Trump predicts passage of tax plan
WASHINGTON (AP) One day before the big reveal, President Donald Trump intensified his lobbying Tuesday for a tax overhaul plan whose shape was still under negotiation by congressional Republicans. The president predicted a grand signing ceremony before Christmas at "the biggest tax event in the history of our country."
"The process is complicated but the end result will not be that complicated. It's going to be: People are going to pay less tax by a lot, companies are going to pay less tax by a lot that's a big difference and companies are going to start rebuilding and they're going to stay here," Trump said in the Roosevelt Room, where he was joined by the heads of more than a dozen business and trade allies.
Trump said he's directing Treasury Secretary Steve Mnuchin, White House economic adviser Gary Cohn and other administration officials to stay behind when he heads for Asia on Friday so they can help sell the tax proposal. The White House said Ivanka Trump, the president's daughter and adviser, had canceled plans to accompany the president to China and South Korea to help push the package.
Trump and congressional Republicans are seeking the first major tax overhaul in three decades, eager for a significant legislative achievement after being stymied in their attempts to repeal the Obama-era health care law. Enacting a tax package is seen as critical to helping Republicans maintain their majorities in the 2018 elections.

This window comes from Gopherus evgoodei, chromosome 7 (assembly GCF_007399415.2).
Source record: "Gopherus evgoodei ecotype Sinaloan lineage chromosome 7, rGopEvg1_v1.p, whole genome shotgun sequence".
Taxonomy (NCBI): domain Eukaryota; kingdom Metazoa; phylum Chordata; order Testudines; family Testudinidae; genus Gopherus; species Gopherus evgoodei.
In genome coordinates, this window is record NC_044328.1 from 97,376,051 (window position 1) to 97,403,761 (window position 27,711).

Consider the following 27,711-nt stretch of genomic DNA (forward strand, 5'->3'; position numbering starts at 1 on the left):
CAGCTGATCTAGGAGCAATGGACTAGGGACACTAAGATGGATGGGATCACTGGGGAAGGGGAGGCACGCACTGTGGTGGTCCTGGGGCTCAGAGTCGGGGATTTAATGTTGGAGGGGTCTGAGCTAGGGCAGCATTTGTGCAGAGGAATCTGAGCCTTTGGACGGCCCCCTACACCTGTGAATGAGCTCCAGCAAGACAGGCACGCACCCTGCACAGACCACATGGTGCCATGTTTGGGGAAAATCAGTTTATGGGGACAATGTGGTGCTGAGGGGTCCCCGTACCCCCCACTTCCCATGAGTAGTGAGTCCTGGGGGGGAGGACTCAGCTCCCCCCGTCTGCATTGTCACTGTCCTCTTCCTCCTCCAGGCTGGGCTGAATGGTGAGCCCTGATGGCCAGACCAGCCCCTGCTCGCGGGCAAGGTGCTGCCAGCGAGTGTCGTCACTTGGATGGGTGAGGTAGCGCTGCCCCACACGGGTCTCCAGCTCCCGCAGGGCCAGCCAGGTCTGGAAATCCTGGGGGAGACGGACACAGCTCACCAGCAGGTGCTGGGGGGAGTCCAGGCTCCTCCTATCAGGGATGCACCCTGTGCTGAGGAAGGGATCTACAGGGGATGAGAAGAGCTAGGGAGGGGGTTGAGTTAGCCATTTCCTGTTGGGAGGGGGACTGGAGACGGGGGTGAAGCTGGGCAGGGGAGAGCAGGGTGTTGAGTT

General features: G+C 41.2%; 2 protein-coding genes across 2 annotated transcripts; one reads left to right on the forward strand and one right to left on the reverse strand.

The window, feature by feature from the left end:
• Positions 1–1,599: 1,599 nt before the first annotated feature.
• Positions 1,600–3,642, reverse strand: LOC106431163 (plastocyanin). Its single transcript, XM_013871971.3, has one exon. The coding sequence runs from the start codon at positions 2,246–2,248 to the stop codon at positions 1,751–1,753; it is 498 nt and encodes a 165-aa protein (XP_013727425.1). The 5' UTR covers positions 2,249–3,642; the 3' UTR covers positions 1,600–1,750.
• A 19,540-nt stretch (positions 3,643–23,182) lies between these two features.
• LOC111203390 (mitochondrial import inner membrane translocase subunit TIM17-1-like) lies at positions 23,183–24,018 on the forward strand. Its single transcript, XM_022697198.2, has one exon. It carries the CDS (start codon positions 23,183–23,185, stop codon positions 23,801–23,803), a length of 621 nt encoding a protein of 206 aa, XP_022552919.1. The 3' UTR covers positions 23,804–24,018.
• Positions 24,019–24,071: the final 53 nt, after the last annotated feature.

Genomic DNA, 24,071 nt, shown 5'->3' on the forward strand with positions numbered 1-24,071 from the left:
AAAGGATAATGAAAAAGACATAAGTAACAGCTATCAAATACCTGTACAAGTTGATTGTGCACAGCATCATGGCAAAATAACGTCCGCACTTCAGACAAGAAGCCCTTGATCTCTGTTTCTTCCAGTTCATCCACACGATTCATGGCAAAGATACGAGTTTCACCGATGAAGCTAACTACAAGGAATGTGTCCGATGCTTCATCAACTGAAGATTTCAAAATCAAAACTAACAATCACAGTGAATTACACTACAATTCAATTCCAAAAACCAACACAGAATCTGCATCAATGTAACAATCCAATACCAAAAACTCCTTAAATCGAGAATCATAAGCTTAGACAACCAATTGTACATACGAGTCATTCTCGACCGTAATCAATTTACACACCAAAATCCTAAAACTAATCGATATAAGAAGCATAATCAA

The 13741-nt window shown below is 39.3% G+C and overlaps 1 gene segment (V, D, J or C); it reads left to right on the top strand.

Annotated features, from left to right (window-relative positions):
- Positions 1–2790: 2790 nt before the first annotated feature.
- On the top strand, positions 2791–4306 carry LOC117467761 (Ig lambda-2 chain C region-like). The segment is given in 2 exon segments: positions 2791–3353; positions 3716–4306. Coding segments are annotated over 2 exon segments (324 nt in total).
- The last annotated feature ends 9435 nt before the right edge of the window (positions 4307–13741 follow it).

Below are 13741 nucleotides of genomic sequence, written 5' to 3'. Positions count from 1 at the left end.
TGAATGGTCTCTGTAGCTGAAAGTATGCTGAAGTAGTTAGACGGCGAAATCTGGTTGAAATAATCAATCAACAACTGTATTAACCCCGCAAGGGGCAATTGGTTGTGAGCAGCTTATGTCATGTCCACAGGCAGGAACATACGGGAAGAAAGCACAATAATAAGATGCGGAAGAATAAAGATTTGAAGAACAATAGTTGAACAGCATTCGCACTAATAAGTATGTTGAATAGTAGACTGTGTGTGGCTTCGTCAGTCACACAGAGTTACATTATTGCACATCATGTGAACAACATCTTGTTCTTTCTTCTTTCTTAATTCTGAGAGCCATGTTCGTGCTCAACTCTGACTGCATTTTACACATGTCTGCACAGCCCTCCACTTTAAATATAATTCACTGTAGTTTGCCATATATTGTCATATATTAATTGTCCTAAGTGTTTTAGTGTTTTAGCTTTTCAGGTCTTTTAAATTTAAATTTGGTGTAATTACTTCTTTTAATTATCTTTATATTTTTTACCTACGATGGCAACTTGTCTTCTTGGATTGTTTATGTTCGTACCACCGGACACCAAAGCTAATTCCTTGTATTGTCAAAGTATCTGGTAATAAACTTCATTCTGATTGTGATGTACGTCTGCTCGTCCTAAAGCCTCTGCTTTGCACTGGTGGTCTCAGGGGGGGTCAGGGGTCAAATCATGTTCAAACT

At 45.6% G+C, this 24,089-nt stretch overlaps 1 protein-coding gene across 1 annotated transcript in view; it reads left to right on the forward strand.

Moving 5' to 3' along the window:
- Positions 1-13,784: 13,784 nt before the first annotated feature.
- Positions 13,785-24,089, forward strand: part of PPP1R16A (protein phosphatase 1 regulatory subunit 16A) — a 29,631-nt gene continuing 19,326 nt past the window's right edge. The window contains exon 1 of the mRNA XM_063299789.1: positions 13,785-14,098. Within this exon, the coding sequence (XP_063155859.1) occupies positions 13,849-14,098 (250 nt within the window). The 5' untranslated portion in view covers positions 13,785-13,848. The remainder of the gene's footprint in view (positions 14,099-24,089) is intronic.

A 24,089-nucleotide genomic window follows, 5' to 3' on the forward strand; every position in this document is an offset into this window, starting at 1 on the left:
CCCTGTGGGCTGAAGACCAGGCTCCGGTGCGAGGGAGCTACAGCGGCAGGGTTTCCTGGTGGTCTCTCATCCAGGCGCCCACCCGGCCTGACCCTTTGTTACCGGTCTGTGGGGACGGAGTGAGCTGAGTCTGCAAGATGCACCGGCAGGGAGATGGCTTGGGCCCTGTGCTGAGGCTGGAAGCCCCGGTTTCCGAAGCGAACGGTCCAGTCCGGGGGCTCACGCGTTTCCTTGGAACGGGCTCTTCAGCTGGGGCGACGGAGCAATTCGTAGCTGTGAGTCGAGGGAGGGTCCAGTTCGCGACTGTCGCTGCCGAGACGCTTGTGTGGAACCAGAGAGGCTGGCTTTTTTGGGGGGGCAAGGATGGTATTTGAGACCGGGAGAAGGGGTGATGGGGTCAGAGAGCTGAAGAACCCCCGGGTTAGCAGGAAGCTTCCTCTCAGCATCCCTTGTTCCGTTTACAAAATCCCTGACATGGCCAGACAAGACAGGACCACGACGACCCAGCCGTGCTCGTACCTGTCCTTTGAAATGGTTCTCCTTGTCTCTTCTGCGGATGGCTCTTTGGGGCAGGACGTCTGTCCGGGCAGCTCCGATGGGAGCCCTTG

The president said he was hopeful the House will approve the tax bill by Thanksgiving and that he can sign it into law by Christmas. But his overly optimistic timetable didn't address the concerns of lawmakers from states such as New York and New Jersey who have opposed a proposal to eliminate the federal deduction for state and local taxes, arguing it would hurt their constituents and subject them to being taxed twice.
One day before the plan was to be unveiled, legislators still were engaged in high-stakes negotiations over what deductions will stay and what will go.
The head of the House tax-writing committee, Rep. Kevin Brady of Texas, has said that taxpayers will be able to continue to deduct local property taxes on their federal returns but the deduction for state income taxes would be repealed. The change means there would be three itemized deductions retained: for home mortgage interest, charitable donations and local property taxes.
The National Association of Home Builders, meanwhile, has withdrawn its support for the plan because it does not believe it contains enough tax benefits for home owners.
Tom Donohue, president and CEO of the U.S. Chamber of Commerce, told Trump that the business groups would continue to "work on it. We're going to have some differences amongst the business community on what should be the takeaways and the adds."
"I think your planning is really quite good: You're off to Asia and everybody else gets it worked out," Donohue said to laughter.